Front Page Titles (by Subject) CHAPTER LIII: OF HOW GUESTS ARE TO BE RECEIVED - The Rule of St. Benedict
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CHAPTER LIII: OF HOW GUESTS ARE TO BE RECEIVED - Saint Benedict, The Rule of St. Benedict 
The Rule of St. Benedict, translated into English. A Pax Book, preface by W.K. Lowther Clarke (London: S.P.C.K., 1931).
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OF HOW GUESTS ARE TO BE RECEIVED
Let all guests that happen to come be received as Christ, because He is going to say: “A Guest was I and ye received Me.” And let suitable honour be shewn to them all, especially to those who are of the household of the faith and to strangers. When therefore a guest shall have been announced, let him be met by the superior or by the brethren, with all due courtesy; and let them at once betake themselves to prayer together and so let them associate together in peace, because the kiss of peace may not be offered first, but only when preceded by prayer, so as to avoid the snares of Satan: and in the salutation itself let all humility be manifest. Whenever guests arrive or depart, let Christ be adored in them—for Him indeed we receive in them—by bowing of the head or by full prostration. And when the guests have been received let them be taken to pray and then let the superior, or whomsoever he shall have appointed, sit with them. Let the divine law be read in the presence of a guest, that he may be edified; and after this let all courtesy be shewn him. For hospitality’s sake the superior may break his fast, unless by chance it be a fast-day of obligation, the which cannot be violated: but let the brethren continue to observe their custom of fasting. Let the abbot serve water for the guests’ hands; and let both the abbot and also the whole community wash all the guests’ feet: and the washing finished let them say this versicle: “We have received Thy mercy, O God, in the midst of Thy temple.” And above all let care be scrupulously shewn in receiving the poor and strangers; for in them specially is Christ received. For the fear that the rich inspire itself secures deference for them.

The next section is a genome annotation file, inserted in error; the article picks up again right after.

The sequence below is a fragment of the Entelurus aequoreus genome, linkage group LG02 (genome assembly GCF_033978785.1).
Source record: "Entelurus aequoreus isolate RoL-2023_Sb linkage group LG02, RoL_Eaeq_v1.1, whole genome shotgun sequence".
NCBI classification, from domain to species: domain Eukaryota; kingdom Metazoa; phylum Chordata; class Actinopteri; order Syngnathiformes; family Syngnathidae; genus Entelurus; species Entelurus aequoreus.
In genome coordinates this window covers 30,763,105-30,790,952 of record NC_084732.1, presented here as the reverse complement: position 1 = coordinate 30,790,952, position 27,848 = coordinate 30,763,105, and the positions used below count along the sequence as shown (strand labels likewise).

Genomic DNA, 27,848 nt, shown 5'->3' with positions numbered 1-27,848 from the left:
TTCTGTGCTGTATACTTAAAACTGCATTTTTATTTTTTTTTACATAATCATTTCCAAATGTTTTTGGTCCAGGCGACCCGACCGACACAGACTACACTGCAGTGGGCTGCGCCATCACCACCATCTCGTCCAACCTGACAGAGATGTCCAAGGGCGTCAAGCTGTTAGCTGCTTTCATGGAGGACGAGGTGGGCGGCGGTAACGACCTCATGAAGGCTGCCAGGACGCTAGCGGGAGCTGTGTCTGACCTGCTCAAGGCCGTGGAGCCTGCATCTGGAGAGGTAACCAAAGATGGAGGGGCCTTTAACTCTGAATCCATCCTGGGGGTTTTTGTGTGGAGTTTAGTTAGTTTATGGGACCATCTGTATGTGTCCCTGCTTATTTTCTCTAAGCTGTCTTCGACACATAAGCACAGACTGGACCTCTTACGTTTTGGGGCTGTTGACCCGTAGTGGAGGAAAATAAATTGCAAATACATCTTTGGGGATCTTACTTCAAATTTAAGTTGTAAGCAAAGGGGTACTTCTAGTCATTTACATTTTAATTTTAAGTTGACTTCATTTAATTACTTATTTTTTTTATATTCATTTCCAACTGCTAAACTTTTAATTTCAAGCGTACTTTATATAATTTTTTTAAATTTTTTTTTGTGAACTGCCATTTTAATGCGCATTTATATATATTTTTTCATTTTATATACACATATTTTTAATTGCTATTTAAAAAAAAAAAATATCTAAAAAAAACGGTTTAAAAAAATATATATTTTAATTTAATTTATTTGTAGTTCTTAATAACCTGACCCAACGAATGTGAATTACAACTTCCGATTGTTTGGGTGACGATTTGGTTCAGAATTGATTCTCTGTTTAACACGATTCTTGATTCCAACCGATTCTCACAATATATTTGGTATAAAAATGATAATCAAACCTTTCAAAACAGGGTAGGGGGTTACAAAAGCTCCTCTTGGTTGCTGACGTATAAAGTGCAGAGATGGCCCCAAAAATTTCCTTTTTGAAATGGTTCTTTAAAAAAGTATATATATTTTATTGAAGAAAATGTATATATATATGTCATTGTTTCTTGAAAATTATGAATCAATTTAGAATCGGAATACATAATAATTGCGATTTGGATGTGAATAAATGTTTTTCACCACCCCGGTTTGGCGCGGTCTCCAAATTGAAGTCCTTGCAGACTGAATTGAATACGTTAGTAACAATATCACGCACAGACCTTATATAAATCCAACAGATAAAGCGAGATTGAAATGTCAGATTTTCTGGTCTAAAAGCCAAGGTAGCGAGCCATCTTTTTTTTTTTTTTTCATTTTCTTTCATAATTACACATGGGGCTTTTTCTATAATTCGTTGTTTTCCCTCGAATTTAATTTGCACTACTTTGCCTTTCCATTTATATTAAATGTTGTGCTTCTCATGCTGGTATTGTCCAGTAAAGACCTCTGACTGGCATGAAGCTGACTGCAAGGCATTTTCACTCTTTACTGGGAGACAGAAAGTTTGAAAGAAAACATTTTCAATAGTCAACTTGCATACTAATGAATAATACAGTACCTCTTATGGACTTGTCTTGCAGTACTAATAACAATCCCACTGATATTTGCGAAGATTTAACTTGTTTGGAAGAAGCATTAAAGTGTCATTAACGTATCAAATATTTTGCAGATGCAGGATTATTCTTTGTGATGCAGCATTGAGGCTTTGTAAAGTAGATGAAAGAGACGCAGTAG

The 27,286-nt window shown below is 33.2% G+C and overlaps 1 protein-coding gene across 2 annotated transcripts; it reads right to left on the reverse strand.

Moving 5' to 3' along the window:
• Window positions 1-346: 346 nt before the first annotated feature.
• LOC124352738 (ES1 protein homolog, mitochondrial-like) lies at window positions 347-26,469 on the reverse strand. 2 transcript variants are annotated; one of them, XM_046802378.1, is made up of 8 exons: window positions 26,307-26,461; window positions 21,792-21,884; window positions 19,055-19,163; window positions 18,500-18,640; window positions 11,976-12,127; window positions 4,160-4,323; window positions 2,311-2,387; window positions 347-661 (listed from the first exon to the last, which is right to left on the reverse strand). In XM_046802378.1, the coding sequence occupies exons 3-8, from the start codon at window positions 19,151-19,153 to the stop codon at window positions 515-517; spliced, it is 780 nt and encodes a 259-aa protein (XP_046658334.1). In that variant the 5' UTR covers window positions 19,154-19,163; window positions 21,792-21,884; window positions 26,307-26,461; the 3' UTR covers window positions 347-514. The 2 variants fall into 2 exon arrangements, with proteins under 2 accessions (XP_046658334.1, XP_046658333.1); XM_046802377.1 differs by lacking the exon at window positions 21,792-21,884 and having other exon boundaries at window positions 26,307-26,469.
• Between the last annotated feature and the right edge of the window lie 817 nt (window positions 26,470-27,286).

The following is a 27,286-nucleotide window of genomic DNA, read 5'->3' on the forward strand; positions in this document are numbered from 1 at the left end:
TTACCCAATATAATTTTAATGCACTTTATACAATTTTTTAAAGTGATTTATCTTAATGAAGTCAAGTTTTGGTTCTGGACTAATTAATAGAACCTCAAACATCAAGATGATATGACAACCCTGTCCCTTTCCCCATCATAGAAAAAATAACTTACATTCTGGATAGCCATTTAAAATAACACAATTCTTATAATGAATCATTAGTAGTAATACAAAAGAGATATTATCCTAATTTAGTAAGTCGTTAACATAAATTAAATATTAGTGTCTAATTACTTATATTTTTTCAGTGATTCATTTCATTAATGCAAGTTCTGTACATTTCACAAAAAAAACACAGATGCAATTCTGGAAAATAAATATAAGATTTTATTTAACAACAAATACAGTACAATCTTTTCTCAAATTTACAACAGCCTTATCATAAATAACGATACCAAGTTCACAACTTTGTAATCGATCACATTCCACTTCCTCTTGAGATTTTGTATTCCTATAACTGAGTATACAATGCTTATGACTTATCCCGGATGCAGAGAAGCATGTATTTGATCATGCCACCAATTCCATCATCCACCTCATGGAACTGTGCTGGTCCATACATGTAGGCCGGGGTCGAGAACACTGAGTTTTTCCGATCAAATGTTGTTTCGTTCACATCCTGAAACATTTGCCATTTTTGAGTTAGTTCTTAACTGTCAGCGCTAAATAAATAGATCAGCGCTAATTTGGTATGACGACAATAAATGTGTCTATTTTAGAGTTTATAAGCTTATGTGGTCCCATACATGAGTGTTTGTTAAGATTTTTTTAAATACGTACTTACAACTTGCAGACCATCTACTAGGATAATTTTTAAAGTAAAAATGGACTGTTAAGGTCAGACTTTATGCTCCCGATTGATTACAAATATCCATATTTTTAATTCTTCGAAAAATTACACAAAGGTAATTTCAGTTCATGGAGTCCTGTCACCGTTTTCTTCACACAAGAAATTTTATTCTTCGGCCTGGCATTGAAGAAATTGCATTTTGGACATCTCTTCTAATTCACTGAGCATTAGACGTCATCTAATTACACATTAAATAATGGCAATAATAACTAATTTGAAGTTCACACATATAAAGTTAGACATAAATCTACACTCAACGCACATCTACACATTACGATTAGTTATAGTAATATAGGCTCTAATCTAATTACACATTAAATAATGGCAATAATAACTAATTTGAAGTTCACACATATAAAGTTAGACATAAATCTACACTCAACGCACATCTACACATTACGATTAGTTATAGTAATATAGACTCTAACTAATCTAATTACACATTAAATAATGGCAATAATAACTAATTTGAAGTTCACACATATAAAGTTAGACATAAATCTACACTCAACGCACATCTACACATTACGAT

Let there be an abbot’s and guests’ kitchen apart by itself, that guests arriving at unexpected times—and no monastery lacks guests—may not disturb the brethren’s quiet. To this kitchen let two brethren who are well able to do the work be appointed for the year; and let additional help be afforded them, when required, that they may serve without murmuring; and, on the other hand, when they have too little to occupy them let them go forth to other work wherever they may be bidden. And not only in respect to these, but in respect to all the duties of the monastery let the same point be taken into consideration, that when any want it help be afforded them; and, on the other hand, when they have time to spare that they be obedient to any commands given. And again let some brother whose soul the fear of God possesses have a guest chamber assigned him and there let beds be prepared in sufficient number; and let the house of God be wisely conducted by wise men. On no account let anyone to whom it has not been assigned associate with guests or enter into conversation with them; and if he come across or meet them, having saluted humbly as we have already said and asked them Godspeed, let him pass on, saying that it is not permitted him to enter into conversation with a guest.